• The Senior division is open to amateurs where both dancers are over 35 years old on the day of the competition.

• The Senior over 50 division is open to amateurs where both dancers are over 50 years old on the day of the competition.

There are no prerequisites to participate in Blackpool: no level requirements, no invitations necessary. Couples of all levels and amounts of experience may register to compete, however, as the competition is so fierce, it tends to attract only the best dancers from each country.

It should be noted that while we Ballroom Dancers think of Blackpool only as a Ballroom competition, there are other quasi-Ballroom events held annually at Blackpool, including the British Sequence Championships, Professional Team Match, and Exhibition Dance.

Grand Prix

Like all top tier competition, winners are awarded prize money, but coming even in sixth place at Blackpool is no easy feat.

Division 1st 2nd 3rd 4th 5th 6th
Professional (per dance) £280 £235 £200 £165 £145 £120
Professional Rising Star £300 £260 £215 £180 £145 £120
Amateur £325 £285 £250 £215 £185 £165
Amateur Rising Star £280 £250 £215 £180 £140 £115
Youth under 21 £285 £245 £200 £175 £150 £125
Senior over 35 £265 £225 £190 £165 £145 £120
Senior over 50 £265 £225 £190 £165 £145 £120

Figures above show the prize money to be awarded per couple for placements 1st through 6th in each division as of 2016. For the Professional division, prize money is awarded on placements per dance, as opposed to per event as a whole.

The Blackpool Congress

In addition to the competition, a congress is held each year where the best dancers and coaches in the world give lectures and demonstrations. In 2015, the theme of the congress was "Secrets of Success," and lecturers would speak about their personal journeys to success, and what you should do to reach it yourself. Some notable lecturers that year included Donnie Burns and Gaynor Fairweather (undefeated 14-time Professional Latin World  Champions),  Arunas Bizokas and Katusha Demidova (current Professional Ballroom World Champions), and Riccardo Cocchi and Yulia Zagoruychenko (current Professional Latin World Champions). The cost is around £100 ($140 US) for around 10 hours worth of lectures over two days, and less if you only want to attend one day or a half day.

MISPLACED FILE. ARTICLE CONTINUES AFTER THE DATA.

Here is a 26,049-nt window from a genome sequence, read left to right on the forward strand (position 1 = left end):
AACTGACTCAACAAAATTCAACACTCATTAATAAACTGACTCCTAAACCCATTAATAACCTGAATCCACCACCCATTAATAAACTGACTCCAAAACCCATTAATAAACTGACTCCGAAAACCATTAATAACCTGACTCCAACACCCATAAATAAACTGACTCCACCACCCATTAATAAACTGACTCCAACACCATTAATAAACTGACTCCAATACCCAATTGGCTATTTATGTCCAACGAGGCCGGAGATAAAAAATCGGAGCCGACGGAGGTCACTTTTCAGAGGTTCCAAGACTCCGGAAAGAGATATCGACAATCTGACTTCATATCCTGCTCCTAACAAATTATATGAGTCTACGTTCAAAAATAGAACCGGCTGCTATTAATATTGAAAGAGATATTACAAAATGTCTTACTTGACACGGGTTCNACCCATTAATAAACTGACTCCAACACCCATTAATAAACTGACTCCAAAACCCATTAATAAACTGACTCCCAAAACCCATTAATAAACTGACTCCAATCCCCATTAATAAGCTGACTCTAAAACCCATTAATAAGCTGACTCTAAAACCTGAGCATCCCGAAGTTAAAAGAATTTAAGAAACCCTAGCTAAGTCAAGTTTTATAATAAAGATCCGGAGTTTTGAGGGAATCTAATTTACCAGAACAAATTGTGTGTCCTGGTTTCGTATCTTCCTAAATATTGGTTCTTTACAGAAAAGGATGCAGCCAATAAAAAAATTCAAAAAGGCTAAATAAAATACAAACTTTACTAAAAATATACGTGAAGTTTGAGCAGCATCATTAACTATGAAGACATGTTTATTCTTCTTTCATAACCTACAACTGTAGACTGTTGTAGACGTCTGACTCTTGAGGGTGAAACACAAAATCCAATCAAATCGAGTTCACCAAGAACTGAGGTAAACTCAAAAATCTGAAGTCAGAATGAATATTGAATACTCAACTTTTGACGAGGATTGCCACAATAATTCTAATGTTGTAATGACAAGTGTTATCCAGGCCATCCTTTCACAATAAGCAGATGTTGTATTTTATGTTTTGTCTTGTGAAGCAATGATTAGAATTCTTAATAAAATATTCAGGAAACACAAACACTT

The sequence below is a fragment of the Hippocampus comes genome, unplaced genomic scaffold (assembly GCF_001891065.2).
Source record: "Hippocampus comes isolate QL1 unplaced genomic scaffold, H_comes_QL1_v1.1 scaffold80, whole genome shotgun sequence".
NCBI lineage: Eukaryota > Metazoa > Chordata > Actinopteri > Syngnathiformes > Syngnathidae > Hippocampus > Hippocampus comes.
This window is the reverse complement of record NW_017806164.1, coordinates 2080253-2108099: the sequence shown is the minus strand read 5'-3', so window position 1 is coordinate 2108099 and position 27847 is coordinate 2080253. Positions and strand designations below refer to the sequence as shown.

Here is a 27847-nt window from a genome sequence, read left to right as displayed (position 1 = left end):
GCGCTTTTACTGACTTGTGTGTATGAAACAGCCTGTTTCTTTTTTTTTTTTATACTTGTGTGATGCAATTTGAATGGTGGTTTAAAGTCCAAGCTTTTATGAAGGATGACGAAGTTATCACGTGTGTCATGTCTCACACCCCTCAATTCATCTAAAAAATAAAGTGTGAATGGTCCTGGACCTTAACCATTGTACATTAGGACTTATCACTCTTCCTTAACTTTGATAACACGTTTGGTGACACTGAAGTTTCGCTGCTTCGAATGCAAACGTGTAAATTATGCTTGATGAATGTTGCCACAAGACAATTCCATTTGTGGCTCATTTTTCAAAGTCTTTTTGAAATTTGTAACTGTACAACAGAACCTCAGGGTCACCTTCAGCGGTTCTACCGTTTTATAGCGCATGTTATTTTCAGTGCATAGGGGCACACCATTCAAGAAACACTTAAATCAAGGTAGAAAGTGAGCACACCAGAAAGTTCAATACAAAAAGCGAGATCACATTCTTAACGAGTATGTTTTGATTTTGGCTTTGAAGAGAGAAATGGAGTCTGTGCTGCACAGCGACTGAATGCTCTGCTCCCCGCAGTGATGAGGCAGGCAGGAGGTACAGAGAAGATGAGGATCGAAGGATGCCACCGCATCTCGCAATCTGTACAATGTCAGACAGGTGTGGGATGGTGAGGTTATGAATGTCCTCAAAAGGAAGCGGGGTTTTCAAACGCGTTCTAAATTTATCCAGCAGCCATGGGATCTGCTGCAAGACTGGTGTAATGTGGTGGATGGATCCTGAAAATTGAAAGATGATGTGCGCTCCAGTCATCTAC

Three Interesting Facts about Blackpool

1 Blackpool is perhaps the only competition in the world that does not offer Viennese Waltz at any level. Couples dancing Standard are judged on only the four remaining dances, Waltz, Tango, Foxtrot, and Quickstep.
2 The orchestra is known for playing very traditional music. The Cha Chas you will hear here are in the style of 1960's lounge music, and while some call the selection of music boring, others claim it is just very English.
3 There is sometimes a discrepancy between Blackpool results and the results of the Professional World Championships. Most famously (and recently), Riccardo Cocchi and Yulia Zagoruychenko overtook Michael Malitowski and Joanna Leunis as the Professional Latin World Champions in 2010, and defended their World Championship title until Michael and Joanna's retirement in 2015. Nevertheless, Riccardo and Yulia always came in second to them at Blackpool, and Michael and Joanna remained undefeated Blackpool Champions until their retirement.